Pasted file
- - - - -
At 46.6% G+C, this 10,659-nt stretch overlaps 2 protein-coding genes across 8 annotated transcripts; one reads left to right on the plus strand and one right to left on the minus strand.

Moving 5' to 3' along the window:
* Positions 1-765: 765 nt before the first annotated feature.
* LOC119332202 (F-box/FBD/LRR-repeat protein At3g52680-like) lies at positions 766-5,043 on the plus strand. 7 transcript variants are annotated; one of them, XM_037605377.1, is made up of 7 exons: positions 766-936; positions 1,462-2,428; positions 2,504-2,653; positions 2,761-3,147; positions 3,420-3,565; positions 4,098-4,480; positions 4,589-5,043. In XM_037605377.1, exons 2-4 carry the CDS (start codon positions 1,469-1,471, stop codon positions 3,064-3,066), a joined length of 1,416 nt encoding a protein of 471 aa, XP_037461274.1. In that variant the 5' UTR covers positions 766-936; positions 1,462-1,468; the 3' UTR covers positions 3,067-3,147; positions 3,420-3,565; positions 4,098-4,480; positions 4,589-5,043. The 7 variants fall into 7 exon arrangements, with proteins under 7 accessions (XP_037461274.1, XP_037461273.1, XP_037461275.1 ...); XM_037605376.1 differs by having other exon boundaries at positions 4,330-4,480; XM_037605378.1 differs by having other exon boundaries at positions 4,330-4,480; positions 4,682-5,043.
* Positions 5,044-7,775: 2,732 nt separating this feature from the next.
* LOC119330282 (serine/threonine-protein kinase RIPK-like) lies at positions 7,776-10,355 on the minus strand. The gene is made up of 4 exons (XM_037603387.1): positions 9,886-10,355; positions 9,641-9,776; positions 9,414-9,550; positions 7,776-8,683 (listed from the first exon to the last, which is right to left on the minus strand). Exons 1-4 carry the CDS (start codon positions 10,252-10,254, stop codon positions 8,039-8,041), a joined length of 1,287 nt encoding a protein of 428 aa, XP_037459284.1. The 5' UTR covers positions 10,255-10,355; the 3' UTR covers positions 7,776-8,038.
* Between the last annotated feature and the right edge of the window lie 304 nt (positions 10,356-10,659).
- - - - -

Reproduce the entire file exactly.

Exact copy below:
At 46.6% G+C, this 10,659-nt stretch overlaps 2 protein-coding genes across 8 annotated transcripts; one reads left to right on the plus strand and one right to left on the minus strand.

Moving 5' to 3' along the window:
* Positions 1-765: 765 nt before the first annotated feature.
* LOC119332202 (F-box/FBD/LRR-repeat protein At3g52680-like) lies at positions 766-5,043 on the plus strand. 7 transcript variants are annotated; one of them, XM_037605377.1, is made up of 7 exons: positions 766-936; positions 1,462-2,428; positions 2,504-2,653; positions 2,761-3,147; positions 3,420-3,565; positions 4,098-4,480; positions 4,589-5,043. In XM_037605377.1, exons 2-4 carry the CDS (start codon positions 1,469-1,471, stop codon positions 3,064-3,066), a joined length of 1,416 nt encoding a protein of 471 aa, XP_037461274.1. In that variant the 5' UTR covers positions 766-936; positions 1,462-1,468; the 3' UTR covers positions 3,067-3,147; positions 3,420-3,565; positions 4,098-4,480; positions 4,589-5,043. The 7 variants fall into 7 exon arrangements, with proteins under 7 accessions (XP_037461274.1, XP_037461273.1, XP_037461275.1 ...); XM_037605376.1 differs by having other exon boundaries at positions 4,330-4,480; XM_037605378.1 differs by having other exon boundaries at positions 4,330-4,480; positions 4,682-5,043.
* Positions 5,044-7,775: 2,732 nt separating this feature from the next.
* LOC119330282 (serine/threonine-protein kinase RIPK-like) lies at positions 7,776-10,355 on the minus strand. The gene is made up of 4 exons (XM_037603387.1): positions 9,886-10,355; positions 9,641-9,776; positions 9,414-9,550; positions 7,776-8,683 (listed from the first exon to the last, which is right to left on the minus strand). Exons 1-4 carry the CDS (start codon positions 10,252-10,254, stop codon positions 8,039-8,041), a joined length of 1,287 nt encoding a protein of 428 aa, XP_037459284.1. The 5' UTR covers positions 10,255-10,355; the 3' UTR covers positions 7,776-8,038.
* Between the last annotated feature and the right edge of the window lie 304 nt (positions 10,356-10,659).